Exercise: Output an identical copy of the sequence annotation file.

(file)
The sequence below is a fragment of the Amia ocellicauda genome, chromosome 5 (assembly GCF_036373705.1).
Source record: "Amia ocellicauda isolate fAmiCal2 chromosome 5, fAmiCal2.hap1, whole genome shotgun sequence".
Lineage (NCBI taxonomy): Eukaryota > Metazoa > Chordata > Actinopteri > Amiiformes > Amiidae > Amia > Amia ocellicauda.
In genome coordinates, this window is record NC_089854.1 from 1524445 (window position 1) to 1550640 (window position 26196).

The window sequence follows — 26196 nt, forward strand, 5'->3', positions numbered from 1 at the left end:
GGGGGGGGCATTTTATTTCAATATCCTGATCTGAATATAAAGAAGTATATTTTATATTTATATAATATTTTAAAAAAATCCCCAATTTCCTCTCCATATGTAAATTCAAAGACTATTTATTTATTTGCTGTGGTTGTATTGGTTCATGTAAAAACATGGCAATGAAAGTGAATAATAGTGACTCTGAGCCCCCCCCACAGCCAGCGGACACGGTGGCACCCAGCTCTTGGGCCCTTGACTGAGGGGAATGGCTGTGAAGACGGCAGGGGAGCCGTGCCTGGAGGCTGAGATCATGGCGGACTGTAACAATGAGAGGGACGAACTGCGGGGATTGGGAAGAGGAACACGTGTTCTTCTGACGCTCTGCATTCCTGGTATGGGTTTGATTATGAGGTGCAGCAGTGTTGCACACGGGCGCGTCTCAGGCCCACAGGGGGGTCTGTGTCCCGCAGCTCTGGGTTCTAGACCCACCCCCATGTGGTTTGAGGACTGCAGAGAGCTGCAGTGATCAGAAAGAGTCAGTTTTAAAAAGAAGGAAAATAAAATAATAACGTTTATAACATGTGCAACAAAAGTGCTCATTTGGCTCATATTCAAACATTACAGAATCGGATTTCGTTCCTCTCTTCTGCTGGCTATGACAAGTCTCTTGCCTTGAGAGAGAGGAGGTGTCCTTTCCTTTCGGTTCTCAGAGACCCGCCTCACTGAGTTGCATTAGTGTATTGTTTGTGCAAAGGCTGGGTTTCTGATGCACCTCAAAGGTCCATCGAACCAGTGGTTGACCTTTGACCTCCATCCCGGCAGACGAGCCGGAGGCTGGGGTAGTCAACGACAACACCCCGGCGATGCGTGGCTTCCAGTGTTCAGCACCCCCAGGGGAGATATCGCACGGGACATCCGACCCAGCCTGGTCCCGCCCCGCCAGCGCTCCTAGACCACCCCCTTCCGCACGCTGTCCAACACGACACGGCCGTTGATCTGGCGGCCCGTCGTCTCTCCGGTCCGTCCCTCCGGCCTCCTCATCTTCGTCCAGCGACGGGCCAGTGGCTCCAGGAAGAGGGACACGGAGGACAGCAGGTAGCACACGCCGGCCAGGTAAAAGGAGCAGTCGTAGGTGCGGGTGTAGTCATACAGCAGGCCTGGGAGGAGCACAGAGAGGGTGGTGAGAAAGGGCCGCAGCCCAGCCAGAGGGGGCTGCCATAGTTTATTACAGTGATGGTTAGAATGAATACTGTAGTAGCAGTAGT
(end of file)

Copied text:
The sequence below is a fragment of the Amia ocellicauda genome, chromosome 5 (assembly GCF_036373705.1).
Source record: "Amia ocellicauda isolate fAmiCal2 chromosome 5, fAmiCal2.hap1, whole genome shotgun sequence".
Lineage (NCBI taxonomy): Eukaryota > Metazoa > Chordata > Actinopteri > Amiiformes > Amiidae > Amia > Amia ocellicauda.
In genome coordinates, this window is record NC_089854.1 from 1524445 (window position 1) to 1550640 (window position 26196).

The window sequence follows — 26196 nt, forward strand, 5'->3', positions numbered from 1 at the left end:
GGGGGGGGCATTTTATTTCAATATCCTGATCTGAATATAAAGAAGTATATTTTATATTTATATAATATTTTAAAAAAATCCCCAATTTCCTCTCCATATGTAAATTCAAAGACTATTTATTTATTTGCTGTGGTTGTATTGGTTCATGTAAAAACATGGCAATGAAAGTGAATAATAGTGACTCTGAGCCCCCCCCACAGCCAGCGGACACGGTGGCACCCAGCTCTTGGGCCCTTGACTGAGGGGAATGGCTGTGAAGACGGCAGGGGAGCCGTGCCTGGAGGCTGAGATCATGGCGGACTGTAACAATGAGAGGGACGAACTGCGGGGATTGGGAAGAGGAACACGTGTTCTTCTGACGCTCTGCATTCCTGGTATGGGTTTGATTATGAGGTGCAGCAGTGTTGCACACGGGCGCGTCTCAGGCCCACAGGGGGGTCTGTGTCCCGCAGCTCTGGGTTCTAGACCCACCCCCATGTGGTTTGAGGACTGCAGAGAGCTGCAGTGATCAGAAAGAGTCAGTTTTAAAAAGAAGGAAAATAAAATAATAACGTTTATAACATGTGCAACAAAAGTGCTCATTTGGCTCATATTCAAACATTACAGAATCGGATTTCGTTCCTCTCTTCTGCTGGCTATGACAAGTCTCTTGCCTTGAGAGAGAGGAGGTGTCCTTTCCTTTCGGTTCTCAGAGACCCGCCTCACTGAGTTGCATTAGTGTATTGTTTGTGCAAAGGCTGGGTTTCTGATGCACCTCAAAGGTCCATCGAACCAGTGGTTGACCTTTGACCTCCATCCCGGCAGACGAGCCGGAGGCTGGGGTAGTCAACGACAACACCCCGGCGATGCGTGGCTTCCAGTGTTCAGCACCCCCAGGGGAGATATCGCACGGGACATCCGACCCAGCCTGGTCCCGCCCCGCCAGCGCTCCTAGACCACCCCCTTCCGCACGCTGTCCAACACGACACGGCCGTTGATCTGGCGGCCCGTCGTCTCTCCGGTCCGTCCCTCCGGCCTCCTCATCTTCGTCCAGCGACGGGCCAGTGGCTCCAGGAAGAGGGACACGGAGGACAGCAGGTAGCACACGCCGGCCAGGTAAAAGGAGCAGTCGTAGGTGCGGGTGTAGTCATACAGCAGGCCTGGGAGGAGCACAGAGAGGGTGGTGAGAAAGGGCCGCAGCCCAGCCAGAGGGGGCTGCCATAGTTTATTACAGTGATGGTTAGAATGAATACTGTAGTAGCAGTAGT